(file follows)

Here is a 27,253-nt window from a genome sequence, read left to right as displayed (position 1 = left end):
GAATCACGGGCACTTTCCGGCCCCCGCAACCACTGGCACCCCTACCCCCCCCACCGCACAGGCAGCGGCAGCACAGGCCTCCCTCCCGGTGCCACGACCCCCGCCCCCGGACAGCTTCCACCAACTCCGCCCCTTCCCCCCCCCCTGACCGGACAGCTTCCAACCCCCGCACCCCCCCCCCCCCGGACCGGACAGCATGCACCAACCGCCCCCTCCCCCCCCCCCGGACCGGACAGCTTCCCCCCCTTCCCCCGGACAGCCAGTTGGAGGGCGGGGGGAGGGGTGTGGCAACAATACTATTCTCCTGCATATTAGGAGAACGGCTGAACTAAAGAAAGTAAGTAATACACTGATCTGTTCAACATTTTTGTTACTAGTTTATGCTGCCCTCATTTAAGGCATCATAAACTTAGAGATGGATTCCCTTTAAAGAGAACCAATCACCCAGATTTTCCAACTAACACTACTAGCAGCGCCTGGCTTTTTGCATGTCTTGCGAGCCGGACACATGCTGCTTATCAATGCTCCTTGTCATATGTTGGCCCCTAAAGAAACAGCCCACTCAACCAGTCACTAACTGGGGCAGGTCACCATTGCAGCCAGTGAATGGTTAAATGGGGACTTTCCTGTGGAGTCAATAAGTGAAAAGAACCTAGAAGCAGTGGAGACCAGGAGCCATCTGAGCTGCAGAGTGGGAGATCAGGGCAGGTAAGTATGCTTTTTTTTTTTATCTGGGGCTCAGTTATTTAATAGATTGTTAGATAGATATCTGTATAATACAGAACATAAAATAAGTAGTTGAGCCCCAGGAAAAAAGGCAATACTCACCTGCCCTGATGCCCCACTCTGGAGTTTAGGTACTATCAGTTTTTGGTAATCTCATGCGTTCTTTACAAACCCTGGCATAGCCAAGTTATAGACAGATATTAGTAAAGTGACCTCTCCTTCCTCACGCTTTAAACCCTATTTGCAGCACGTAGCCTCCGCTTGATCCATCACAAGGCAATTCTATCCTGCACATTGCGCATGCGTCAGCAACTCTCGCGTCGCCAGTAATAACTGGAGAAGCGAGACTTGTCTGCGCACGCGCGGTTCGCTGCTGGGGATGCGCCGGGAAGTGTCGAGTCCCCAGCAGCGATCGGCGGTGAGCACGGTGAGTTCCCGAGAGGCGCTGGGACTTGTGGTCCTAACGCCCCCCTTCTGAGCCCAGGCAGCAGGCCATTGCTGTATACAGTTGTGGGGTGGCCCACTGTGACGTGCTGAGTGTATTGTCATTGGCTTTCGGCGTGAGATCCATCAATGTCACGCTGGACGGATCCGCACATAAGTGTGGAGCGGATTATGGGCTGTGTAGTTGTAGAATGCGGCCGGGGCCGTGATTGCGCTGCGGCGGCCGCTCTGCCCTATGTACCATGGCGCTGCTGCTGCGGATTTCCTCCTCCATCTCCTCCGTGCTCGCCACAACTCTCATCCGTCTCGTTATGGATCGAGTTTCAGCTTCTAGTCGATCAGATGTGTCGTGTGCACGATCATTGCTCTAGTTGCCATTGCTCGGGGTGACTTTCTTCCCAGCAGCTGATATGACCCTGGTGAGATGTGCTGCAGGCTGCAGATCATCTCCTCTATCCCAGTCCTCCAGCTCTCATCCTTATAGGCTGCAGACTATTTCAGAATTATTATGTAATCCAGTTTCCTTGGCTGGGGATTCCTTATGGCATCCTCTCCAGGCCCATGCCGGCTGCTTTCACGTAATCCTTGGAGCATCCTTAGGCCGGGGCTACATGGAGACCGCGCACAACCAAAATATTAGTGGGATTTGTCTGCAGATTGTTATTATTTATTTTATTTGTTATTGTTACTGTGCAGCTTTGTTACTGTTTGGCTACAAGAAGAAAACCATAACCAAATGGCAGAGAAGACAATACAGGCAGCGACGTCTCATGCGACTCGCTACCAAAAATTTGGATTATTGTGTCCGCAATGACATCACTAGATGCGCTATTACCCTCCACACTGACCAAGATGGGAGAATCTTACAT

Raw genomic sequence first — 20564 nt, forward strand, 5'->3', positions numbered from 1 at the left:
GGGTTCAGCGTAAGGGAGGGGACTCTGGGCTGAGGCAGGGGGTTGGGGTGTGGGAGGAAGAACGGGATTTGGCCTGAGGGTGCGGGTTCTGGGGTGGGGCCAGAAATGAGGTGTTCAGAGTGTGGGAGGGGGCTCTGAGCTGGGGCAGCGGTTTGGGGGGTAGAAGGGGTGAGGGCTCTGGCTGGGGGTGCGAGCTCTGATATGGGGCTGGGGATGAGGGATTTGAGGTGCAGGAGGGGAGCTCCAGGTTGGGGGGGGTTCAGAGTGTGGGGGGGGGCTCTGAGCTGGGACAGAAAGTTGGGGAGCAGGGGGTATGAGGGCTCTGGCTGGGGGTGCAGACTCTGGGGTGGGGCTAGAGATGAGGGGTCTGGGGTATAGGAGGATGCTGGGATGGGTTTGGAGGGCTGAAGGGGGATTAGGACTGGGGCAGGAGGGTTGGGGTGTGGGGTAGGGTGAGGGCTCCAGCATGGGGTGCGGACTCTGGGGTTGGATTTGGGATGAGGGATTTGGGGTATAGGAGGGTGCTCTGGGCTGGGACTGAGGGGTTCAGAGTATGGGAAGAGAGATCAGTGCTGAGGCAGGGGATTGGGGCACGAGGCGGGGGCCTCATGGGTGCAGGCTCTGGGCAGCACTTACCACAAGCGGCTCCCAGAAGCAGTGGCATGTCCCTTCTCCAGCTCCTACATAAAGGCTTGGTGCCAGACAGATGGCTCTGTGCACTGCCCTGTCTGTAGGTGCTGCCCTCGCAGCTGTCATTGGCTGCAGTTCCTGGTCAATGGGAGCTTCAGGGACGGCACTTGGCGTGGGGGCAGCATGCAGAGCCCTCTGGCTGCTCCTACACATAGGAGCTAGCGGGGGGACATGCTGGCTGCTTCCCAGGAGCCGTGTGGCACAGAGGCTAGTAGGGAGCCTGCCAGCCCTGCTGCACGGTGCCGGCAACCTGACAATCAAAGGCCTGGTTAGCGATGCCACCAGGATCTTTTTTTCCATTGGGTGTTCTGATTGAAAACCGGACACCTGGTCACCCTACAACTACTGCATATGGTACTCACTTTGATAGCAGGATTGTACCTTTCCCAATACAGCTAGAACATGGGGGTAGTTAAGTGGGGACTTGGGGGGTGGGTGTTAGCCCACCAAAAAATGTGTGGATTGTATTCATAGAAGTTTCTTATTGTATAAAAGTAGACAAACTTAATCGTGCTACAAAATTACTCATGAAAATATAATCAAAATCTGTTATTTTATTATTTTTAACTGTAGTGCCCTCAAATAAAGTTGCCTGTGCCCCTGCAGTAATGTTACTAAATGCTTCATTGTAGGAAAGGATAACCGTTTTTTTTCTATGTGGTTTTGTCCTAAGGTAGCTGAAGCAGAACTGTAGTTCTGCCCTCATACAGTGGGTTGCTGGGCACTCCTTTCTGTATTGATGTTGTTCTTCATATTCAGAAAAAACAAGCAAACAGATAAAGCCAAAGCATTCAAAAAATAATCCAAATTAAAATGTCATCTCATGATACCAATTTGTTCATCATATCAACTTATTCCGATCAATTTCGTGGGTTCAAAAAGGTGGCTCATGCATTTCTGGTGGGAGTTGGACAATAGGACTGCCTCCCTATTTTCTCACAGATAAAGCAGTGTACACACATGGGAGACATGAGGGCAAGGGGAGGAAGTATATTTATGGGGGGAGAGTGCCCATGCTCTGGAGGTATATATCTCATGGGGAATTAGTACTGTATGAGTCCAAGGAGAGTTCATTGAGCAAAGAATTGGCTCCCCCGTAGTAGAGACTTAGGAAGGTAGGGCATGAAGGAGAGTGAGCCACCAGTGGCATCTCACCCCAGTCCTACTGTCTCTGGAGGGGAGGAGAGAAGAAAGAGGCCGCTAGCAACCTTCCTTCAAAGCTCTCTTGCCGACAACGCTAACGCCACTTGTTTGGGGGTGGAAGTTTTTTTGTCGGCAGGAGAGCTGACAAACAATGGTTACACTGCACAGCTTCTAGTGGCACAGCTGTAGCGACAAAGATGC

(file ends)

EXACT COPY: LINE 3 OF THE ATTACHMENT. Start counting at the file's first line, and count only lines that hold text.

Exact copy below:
Raw genomic sequence first — 20564 nt, forward strand, 5'->3', positions numbered from 1 at the left: